European Union (EU) leaders have decided to shut the EU bloc’s external borders in a bid to curb the spread of the COVID-19 virus. The decision was announced yesterday, following the proposal made by the European Commission President, Ursula von der Leyen, on 16 March 2020.
The measure will apply to 27 EU countries including Iceland, Liechtenstein, Norway, and Switzerland. The travel ban will apply to all non-EU nationals visiting the bloc, and exceptions will only be made for long-term residents of the EU, diplomats, and essential healthcare workers such as doctors and nurses.
It has been confirmed that fast-track lanes will be set up to ensure the free-flow of goods across the continent.
Earlier this year, the UK officially left the EU. A transition period has been established until December 2020 during which the UK and the EU will negotiate additional arrangements to the Brexit deal. Throughout this time free trade and free movement will continue between Britain and Europe.
In light of this, Europe’s recent decision to shut down borders and limit travel will not affect the UK.
The recent developments in the COVID-19 pandemic have seen many European countries impose full or partial border closures in an aim to contain the virus, hindering the EU’s cherished principle of free movement.
The UK will also be invited to implement the measure, but for now Britain’s borders remain open.
If you have any UK visa or immigration issue, whether for work or any other reason, please do not hesitate to contact us.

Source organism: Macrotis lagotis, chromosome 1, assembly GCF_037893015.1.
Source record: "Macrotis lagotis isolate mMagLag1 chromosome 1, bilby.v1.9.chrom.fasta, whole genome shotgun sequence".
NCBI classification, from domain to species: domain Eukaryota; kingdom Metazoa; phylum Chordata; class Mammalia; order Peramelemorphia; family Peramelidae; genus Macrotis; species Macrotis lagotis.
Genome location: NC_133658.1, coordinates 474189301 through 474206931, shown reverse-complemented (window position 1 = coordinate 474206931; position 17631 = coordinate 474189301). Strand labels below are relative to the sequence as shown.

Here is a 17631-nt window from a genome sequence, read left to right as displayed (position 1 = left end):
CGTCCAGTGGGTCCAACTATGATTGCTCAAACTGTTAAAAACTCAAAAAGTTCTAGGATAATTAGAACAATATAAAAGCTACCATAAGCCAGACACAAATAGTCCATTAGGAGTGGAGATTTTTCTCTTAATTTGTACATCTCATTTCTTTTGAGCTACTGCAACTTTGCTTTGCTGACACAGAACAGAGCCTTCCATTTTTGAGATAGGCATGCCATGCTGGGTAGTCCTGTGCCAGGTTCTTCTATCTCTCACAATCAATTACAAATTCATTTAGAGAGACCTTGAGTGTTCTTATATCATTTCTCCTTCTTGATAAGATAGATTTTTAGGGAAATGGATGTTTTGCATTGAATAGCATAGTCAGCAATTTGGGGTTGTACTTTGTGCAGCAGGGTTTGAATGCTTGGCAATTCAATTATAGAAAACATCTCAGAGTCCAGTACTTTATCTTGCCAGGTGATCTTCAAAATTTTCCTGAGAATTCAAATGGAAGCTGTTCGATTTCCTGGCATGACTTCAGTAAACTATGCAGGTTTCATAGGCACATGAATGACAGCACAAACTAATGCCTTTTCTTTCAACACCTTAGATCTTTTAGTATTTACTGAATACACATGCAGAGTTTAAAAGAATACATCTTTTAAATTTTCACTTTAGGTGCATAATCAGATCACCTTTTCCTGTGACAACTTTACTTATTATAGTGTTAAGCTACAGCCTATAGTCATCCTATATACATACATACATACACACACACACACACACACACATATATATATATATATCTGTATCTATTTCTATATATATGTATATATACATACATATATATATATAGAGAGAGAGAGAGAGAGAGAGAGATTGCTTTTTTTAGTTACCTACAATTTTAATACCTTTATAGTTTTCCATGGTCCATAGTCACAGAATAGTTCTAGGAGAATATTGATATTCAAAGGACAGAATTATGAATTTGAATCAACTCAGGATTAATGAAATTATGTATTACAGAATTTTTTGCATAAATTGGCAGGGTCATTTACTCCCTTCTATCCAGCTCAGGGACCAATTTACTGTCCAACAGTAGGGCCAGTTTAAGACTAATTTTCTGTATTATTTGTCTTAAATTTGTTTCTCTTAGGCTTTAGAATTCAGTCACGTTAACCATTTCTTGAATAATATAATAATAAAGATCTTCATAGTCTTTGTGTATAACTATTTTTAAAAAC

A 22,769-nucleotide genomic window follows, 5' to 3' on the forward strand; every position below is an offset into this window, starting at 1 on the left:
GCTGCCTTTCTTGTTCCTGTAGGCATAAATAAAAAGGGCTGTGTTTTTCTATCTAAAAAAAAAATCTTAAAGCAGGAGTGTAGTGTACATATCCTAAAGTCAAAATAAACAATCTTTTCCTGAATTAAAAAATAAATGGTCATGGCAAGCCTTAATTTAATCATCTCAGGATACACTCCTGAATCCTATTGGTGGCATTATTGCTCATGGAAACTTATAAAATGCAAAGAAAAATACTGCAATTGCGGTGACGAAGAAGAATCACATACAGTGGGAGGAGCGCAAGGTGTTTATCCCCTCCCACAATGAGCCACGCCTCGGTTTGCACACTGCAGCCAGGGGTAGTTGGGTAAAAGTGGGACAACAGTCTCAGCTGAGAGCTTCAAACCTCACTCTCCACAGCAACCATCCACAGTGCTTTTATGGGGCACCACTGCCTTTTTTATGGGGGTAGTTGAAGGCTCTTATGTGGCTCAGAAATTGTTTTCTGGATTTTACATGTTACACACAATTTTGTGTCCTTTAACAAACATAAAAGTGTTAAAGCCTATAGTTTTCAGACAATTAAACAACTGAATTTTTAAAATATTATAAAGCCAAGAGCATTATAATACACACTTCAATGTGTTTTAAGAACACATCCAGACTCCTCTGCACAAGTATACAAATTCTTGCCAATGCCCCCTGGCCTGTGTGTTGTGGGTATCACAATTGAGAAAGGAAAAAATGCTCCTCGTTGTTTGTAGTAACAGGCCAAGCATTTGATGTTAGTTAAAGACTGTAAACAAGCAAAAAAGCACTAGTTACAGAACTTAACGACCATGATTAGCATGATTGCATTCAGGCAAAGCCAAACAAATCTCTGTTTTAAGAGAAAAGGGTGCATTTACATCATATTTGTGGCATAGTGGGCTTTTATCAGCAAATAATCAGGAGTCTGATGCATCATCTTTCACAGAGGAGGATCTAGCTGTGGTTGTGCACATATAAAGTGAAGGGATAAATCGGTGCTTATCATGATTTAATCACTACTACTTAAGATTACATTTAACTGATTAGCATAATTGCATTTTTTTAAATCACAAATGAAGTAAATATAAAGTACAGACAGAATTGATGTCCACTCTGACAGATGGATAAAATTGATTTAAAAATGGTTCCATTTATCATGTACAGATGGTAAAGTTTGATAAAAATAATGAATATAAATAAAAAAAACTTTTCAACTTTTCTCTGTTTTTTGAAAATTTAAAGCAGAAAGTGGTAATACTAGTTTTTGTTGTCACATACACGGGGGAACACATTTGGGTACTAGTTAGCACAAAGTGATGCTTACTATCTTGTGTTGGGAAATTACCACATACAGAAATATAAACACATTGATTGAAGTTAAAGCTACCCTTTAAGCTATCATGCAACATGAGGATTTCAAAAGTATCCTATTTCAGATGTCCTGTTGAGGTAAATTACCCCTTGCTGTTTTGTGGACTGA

Please note that the information on this blog is current at the date and time of posting. The situation regarding international travel restrictions during the COVID-19 pandemic is changing fast. We advise that you contact us prior to making travel arrangements that may impact your visa application or immigration history.
The information in this blog is for general information purposes only and does not purport to be comprehensive or to provide legal advice. Whilst every effort is made to ensure the information and law is current as of the date of publication it should be stressed that, due to the passage of time, this does not necessarily reflect the present legal position. Gherson accepts no responsibility for loss which may arise from accessing or reliance on information contained in this blog. For formal advice on the current law please don’t hesitate to contact Gherson. Legal advice is only provided pursuant to a written agreement, identified as such, and signed by the client and by or on behalf of Gherson.
Consultant in our Private Client department